Investigation between two worlds
by Fabien Lemercier
- A captivating thriller by a European director who skilfully masters the conventions of the US detective film to create a subtle and brilliantly acted work
Having always been fascinated by US cinema, seasoned French director Bertrand Tavernier crossed the Atlantic with his production company Little Bear to pitch his camera in the heart of Louisiana and make a film adaptation of James Lee Burke’s dark detective novel In the Electric Mist with Confederate Dead.
Unveiled in competition at the latest Berlin International Film Festival, this cinematic immersion in the Louisiana Bayou lives up to all its promises: beneath the appearance of a classic detective film, In the Electric Mist [+see also:
interview: Bertrand Tavernier
film profile] proves to be a work with a subtle atmosphere.
Subtly combining explosive elements that touch on the past and recent history of the southern United States, from financial mafia corruption to racist crimes, from widespread prostitution to the destruction of hurricane Katrina and strange alcoholic forays into the irrational, the French director’s English-language feature testifies to a deep understanding of the pernicious atmosphere that reigns over Louisiana.
Plunging into the depths of humanity, the film exploits the outstanding talent of its lead actor, Tommy Lee Jones, who perfectly renders the contradictions of Detective Dave Robicheaux. Rather unorthodox in his methods, the latter flirts with the boundaries of evil in his fight for good ("Greedy and wicked men are destroying the world into which you were born").
Opening with the discovery of the body of a young woman murdered by an apparent serial killer, the film, co-written by Mary Olson and Jerzy Kromolowski, traces the almost single-handed investigation by the laconic and catholic Robicheaux, a former alcoholic who lives in the Bayou with his wife and adoptive daughter. Suspecting the involvement of his former school friend, Julie "Baby Feet" Balboni (John Goodman) – a mafioso who has turned his attentions to the lucrative post-Katrina reconstruction projects and invested in a film being shot in the area – Robicheaux travels the length and breadth of the region in search of clues.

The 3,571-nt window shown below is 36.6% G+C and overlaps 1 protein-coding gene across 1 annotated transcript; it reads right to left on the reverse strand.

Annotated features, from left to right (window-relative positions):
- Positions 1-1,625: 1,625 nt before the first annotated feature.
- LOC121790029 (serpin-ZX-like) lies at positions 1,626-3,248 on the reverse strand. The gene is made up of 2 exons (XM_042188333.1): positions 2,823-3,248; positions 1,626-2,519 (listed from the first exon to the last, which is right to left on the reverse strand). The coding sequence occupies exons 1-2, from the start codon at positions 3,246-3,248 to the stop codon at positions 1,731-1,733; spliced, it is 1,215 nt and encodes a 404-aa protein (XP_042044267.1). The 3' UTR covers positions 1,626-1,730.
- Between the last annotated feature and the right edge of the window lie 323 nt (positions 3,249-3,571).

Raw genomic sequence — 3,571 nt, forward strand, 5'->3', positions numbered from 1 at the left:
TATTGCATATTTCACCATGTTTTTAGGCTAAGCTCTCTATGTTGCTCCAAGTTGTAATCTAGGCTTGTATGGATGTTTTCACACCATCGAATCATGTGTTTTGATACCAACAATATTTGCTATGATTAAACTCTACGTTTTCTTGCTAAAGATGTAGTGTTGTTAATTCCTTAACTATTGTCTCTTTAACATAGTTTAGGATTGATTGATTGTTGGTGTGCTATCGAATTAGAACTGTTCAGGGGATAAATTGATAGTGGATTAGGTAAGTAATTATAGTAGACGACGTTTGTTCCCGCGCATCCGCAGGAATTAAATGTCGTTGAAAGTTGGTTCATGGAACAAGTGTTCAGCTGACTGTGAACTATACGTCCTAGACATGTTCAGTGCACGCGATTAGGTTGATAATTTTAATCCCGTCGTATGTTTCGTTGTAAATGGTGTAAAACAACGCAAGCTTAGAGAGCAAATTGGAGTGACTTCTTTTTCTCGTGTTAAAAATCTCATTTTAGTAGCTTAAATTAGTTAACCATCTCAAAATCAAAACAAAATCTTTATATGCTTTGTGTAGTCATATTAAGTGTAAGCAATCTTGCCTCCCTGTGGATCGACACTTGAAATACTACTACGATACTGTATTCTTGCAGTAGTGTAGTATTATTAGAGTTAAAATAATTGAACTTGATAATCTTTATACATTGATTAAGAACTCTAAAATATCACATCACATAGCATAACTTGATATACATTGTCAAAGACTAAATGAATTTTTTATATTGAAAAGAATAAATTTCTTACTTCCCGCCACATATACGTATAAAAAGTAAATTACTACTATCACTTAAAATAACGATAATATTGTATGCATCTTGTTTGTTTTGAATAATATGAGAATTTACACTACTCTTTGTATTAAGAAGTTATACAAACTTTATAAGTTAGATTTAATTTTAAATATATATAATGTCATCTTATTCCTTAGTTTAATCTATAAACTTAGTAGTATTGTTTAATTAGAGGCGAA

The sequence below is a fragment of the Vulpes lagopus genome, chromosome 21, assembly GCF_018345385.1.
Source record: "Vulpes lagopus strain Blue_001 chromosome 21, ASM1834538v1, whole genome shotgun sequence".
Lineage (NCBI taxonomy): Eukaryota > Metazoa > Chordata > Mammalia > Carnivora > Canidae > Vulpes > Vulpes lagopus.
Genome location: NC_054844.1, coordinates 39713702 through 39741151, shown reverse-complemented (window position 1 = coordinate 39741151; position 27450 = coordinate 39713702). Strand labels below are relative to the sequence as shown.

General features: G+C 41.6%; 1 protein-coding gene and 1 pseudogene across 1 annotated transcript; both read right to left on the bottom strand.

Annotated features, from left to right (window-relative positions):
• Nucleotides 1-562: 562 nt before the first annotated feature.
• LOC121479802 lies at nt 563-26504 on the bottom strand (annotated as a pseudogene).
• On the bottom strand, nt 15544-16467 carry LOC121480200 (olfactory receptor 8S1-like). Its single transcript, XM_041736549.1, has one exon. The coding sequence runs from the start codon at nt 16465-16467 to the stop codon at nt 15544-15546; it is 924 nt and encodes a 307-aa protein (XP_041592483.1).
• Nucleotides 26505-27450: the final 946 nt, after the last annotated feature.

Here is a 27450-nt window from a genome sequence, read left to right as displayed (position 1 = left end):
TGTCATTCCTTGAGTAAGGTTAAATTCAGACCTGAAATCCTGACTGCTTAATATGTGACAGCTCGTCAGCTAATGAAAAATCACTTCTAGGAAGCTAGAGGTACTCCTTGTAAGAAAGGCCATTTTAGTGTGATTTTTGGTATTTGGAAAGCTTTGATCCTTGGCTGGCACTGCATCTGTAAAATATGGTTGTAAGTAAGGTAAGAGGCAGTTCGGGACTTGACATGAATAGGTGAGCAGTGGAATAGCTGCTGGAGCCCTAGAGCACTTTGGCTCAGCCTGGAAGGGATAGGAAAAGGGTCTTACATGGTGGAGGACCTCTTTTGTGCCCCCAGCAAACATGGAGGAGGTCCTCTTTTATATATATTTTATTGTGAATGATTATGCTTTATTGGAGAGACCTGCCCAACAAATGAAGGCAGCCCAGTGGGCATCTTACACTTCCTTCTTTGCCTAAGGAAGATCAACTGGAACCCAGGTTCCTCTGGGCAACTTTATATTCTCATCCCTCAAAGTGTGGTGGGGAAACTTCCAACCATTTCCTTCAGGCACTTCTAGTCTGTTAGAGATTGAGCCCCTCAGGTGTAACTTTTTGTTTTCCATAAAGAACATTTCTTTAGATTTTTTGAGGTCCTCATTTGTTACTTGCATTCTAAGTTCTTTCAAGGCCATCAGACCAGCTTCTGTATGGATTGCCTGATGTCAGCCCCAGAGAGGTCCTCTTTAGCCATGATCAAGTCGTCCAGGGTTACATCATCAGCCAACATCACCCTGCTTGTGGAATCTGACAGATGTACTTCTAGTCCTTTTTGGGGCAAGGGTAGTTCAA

He crosses paths with film star Elrod Sykes (Peter Sarsgaard), who leads him to the 40-year-old corpse of a chained-up black man buried in the marshes of the Indian reservation. The two parallel murder investigations end up overlapping while an element of strangeness emerges in the form of ghosts from the past and hallucinations involving Confederate Army soldiers.
Following the conventions of a fast-paced, action-packed US genre film, Tavernier introduces a hyper-realist approach that gives great substance to the brilliantly acted characters (the cast also includes bluesman Buddy Guy) and the deadly setting marked by beauty and decadence. DoP Bruno De Keyzer’s remarkable work on the light and Marco Beltrami’s score contribute to this bewitching and disturbing atmosphere.
With its rather desperate observation on human depravity motivated by the attraction of money, In the Electric Mist analyses in an impressionistic way the soul’s eternal struggle against its darker side, a universal battle that a talented European director such as Tavernier can skilfully transpose anywhere on the planet in any form, including a detective film.
(Translated from French)